More higher education providers to be regulated by the Office for Students as exempt charities


02 September 2019

New legislation came into force in August 2019 which means that many higher education providers that are both registered with the Charity Commission and also registered with the Office for Students (OfS) may apply to become an exempt charity.

What is an exempt charity and who regulates them?

An exempt charity has charitable status but cannot register with the Charity Commission and is not directly regulated by the Commission. Instead, exempt charities have a principal regulator, which checks the charity’s compliance with charity law and ensures exempt charities are accountable to the public. The principal regulator also has the power to ask the Commission to open a statutory inquiry into an exempt charity where it believes there is an issue for serious concern.

For higher education institutions, the OfS is the principal regulator, having taken over this role from the Higher Education Funding Council for England from 1 April 2018.

What does this change mean?

This change in legislation means that a greater number of higher education providers that are currently registered charities may be regulated directly by the OfS in the future.

Higher education providers that are currently registered charities and “relevant higher education providers” may now apply for exempt status and this can be granted following an order issued by the Privy Council (known as an Order in Council). “Relevant higher education providers” are those registered with the OfS and receiving (or entitled to receive) funding from the OfS under Section 39 or 40 of the Higher Education and Research Act 2017 or those providing higher education courses that are designated for the purposes of Section 22 of the Teaching and Higher Education Act 1988. There are, however, a limited number of charities which cannot be exempt, namely colleges in the university of Oxford, colleges or halls in the university of Cambridge or Durham, any students’ union or HE Institutions in Wales.

Exempt charities do not have registered charity numbers, so higher education providers that become exempt charities will lose their registered charity number and will be removed from the Register of Charities. This means that providers that are looking to prove their charitable status will need to refer third parties to the list of exempt charities on the gov.uk website, provide their HMRC charity reference number or ask the OfS to confirm that they are a charity. 

After moving to exempt status, higher education providers will be regulated by the OfS as principal regulator and will be obliged to report matters of significance to the OfS, such as potential mergers, relocations and audit concerns. The OfS has published guidance for higher education providers that are exempt charities which sets out the legal obligations of a charity, its trustees and the role of the OfS as regulator. The guidance includes details of the reporting requirements placed on exempt charities by the OfS and the provisions of the Charities Act 2011 to which they are subject and those that do not apply to exempt charities. For example, the restrictions within Sections 117 to 126 of the Charities Act 2011 relating to the disposal of land or the grant of a mortgage by a charity do not apply to exempt charities, but an exempt charity will still need to include certain statements within the relevant transaction documents.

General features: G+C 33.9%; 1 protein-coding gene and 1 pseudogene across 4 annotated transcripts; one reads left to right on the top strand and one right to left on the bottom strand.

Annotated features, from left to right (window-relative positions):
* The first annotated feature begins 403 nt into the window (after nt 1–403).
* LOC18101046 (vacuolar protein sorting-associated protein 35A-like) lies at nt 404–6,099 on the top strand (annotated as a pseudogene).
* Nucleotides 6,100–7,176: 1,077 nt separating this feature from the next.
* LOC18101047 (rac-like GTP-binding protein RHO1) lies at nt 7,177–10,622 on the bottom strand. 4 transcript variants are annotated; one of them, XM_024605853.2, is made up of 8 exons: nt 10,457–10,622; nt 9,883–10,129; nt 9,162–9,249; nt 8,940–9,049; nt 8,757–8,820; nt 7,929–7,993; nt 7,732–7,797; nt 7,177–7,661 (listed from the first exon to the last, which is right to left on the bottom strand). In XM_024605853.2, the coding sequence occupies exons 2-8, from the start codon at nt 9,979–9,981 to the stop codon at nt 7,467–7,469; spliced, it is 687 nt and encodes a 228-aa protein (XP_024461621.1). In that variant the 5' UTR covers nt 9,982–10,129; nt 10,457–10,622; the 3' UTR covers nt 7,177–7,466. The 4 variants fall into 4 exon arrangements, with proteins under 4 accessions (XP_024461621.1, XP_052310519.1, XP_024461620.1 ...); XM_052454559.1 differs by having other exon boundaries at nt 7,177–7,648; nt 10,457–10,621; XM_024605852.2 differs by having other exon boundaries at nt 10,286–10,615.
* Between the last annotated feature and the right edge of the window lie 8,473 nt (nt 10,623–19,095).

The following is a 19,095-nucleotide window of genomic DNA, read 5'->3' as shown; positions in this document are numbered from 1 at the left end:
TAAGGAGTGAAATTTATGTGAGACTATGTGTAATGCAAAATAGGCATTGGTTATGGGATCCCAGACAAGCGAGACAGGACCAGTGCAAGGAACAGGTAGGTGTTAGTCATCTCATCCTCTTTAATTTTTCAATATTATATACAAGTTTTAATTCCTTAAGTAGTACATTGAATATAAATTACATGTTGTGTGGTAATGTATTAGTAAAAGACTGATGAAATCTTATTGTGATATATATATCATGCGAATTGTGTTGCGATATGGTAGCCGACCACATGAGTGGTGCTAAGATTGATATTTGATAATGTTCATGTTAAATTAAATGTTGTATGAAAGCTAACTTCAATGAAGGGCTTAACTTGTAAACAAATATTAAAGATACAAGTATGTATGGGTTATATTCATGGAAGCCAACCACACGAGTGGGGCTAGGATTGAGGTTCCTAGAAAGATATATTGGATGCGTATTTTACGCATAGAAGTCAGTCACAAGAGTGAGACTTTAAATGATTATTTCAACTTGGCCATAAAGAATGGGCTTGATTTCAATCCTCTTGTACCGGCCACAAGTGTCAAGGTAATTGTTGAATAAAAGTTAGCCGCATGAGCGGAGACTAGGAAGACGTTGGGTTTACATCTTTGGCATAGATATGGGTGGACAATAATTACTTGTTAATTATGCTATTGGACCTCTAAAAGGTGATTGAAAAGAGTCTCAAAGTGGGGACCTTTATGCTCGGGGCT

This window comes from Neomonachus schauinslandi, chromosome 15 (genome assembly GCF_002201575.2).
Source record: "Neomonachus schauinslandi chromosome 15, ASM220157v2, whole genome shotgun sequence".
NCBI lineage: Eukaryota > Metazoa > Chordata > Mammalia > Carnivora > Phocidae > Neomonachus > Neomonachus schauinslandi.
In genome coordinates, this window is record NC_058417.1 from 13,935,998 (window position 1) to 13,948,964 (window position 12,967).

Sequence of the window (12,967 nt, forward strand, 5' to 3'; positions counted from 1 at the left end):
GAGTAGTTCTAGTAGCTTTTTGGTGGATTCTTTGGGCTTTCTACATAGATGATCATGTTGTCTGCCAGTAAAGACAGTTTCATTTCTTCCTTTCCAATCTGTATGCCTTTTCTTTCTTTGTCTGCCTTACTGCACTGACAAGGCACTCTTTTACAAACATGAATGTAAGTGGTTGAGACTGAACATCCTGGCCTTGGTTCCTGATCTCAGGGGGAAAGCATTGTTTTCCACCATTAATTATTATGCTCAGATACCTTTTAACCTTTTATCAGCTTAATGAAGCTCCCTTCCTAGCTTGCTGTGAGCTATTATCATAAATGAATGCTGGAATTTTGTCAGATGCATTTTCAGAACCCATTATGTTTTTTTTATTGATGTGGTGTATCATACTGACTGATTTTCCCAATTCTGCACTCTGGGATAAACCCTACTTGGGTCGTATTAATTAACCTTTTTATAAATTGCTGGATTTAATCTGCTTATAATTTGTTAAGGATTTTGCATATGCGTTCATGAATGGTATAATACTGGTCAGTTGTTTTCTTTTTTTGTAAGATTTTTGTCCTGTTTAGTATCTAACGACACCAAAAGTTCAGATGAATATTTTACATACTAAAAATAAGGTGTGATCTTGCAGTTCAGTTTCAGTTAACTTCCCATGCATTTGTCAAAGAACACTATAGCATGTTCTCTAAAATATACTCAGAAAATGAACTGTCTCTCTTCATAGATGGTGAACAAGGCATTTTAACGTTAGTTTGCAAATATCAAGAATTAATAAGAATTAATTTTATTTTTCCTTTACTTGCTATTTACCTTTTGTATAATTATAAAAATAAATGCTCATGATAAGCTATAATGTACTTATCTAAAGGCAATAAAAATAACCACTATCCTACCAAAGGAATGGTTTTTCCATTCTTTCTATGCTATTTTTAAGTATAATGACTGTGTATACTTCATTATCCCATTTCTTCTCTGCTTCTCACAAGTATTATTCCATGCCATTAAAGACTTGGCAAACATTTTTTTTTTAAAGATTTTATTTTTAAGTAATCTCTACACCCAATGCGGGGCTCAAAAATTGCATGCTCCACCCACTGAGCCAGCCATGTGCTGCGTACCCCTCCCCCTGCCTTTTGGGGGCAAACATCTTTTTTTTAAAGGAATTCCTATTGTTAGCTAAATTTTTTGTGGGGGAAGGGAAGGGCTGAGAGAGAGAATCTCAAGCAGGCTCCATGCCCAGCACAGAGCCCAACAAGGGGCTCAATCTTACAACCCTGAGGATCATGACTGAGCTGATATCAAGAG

Continuing role of the Charity Commission

Despite this move to direct regulation by the OfS, the OfS does not have the power to investigate charities itself. Therefore, where the OfS has cause for concern, it will refer providers to the Charity Commission, which has the power to launch a statutory inquiry. The OfS and Charity Commission published a memorandum of understanding in February 2019 which sets out both organisations’ commitment to cooperating together to prevent, detect and remedy the misconduct or mismanagement of charities.

Higher education providers will continue to have an obligation to report serious incidents to the Charity Commission, in addition to making regulatory reports to the OfS as set out in its regulatory framework. The memorandum of understanding provides for the Charity Commission and OfS to share information and work together when responding to such reports.

Further information

For further information and advice about exempt charities and the regulation of higher education providers, please contact Erika Clarke.